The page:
“Education is the most powerful weapon which you can use to change the world”
Today I will write about some interesting data that I found on Pordata, related to the topic of education. I will analyze the average number of students per teacher in lower secondary education (ISCED 2).
First we need to understand education as a cumulative process and, due to that, in principal, the steps that one individual take in their education has impact in their future life. The point is to understand how correlated is the impact of the institutions quality with the indicator that I presented. As I don´t present an econometric or an empirical study about that, I will use this indicator to see, empirical, what is the relation of that and the kind of the country presented. Notice that, I only present information related to the European countries.
According to the graph, for the countries presented, we verify that, on average, the number of students per teacher, in general, decreases from 2000 to 2011. Why does this happened? One obvious reason is because the birth decreases, so the number of students per teacher decreases because we have less children in European countries. According to this logic we can argue that, if this happens, probably the quality of institutions in education was not the reason for this change. But, why I am talking about the quality of institutions? What I am trying to focus is that, in a very simple model, the decision of how many students each teacher can have in each country is a decision for the government that can represents and determine the quality of education on these countries, which is a different indicator from class size and it is not a good predictor of educational outcomes. Due to the fact that in primary school learning is much more important than signaling, the quality of institution assumes a very important key, in particular, teachers assumes an important role in children. For the secondary education maybe it is less important. The decision of how many students each class will have depends on the number of teachers that one country has in certain areas and, for that, is natural that these values varies between countries. However, according to the figure we can see that European countries are homogenous in this indicator. Afterwards, what we are interested to see, as economists, is that how much will be the return on growth in each country for investing (or not) on education.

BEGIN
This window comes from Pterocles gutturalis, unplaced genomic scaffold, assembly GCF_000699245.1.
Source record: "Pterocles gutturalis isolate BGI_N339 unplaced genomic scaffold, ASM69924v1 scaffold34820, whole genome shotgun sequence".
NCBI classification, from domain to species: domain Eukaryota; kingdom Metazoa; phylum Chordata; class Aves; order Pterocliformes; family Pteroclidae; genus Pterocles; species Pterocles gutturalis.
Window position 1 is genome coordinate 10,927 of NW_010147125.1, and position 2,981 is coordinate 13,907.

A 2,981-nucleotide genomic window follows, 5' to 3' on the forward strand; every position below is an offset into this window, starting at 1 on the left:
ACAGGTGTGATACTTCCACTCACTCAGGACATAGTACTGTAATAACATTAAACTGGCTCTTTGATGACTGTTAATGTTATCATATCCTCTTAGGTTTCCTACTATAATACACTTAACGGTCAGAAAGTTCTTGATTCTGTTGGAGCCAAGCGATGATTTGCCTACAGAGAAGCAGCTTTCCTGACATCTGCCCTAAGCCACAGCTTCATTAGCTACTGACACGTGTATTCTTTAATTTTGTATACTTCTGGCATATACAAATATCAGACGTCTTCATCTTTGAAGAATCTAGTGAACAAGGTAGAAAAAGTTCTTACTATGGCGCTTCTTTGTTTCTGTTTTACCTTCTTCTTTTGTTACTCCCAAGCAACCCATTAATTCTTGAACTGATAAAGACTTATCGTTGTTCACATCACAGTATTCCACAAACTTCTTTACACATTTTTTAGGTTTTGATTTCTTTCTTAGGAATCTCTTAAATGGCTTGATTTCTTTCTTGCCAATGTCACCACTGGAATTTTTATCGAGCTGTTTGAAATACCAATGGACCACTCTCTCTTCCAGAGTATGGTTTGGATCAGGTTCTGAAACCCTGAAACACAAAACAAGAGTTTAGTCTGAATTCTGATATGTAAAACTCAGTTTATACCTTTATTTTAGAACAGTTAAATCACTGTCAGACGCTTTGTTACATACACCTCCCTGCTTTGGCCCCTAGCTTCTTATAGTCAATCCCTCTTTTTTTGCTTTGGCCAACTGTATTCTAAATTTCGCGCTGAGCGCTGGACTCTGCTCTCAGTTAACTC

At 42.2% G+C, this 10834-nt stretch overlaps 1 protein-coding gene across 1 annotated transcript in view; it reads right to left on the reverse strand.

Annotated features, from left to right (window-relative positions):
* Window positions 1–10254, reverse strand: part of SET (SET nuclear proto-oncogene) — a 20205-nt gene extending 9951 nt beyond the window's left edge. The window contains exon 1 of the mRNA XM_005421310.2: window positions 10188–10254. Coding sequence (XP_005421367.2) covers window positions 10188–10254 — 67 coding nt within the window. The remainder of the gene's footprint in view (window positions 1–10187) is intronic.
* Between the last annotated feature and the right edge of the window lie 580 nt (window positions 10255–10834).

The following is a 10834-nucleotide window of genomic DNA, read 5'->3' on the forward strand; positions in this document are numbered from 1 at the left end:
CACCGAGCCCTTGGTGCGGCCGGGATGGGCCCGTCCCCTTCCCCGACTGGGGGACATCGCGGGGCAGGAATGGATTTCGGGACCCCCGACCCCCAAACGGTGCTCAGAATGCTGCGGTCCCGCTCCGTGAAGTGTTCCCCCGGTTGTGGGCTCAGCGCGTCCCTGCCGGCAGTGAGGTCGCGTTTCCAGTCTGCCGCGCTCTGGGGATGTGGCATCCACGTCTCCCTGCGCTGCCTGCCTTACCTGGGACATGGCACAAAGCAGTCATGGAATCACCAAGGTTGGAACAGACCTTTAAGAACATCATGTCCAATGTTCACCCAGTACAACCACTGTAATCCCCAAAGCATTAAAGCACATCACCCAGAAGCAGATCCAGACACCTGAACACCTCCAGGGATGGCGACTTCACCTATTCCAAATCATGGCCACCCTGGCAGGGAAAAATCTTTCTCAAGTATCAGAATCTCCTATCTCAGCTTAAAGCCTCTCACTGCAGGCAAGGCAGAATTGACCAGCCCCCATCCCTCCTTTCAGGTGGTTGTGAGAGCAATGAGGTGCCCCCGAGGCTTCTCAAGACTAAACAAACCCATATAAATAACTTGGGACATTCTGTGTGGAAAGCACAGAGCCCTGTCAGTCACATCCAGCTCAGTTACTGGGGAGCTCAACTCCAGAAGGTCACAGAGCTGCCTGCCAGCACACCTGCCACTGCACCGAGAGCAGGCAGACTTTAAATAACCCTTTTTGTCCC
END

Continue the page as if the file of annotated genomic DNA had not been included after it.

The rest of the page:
Concluding, the main point is that few students per teacher in first years of education assumes an important key in student development. In last decade, we assisted to a decrease on the indicator presented, as a general trend is most of OECD countries, but the reason of that can be associated with a demographic change and not a change on quality of institutions of the education sector. Thus, this indicator is not a good measure of the quality of institutions.
Link to Pordata:
Pedro Luís Silva
Research master in Economic, #87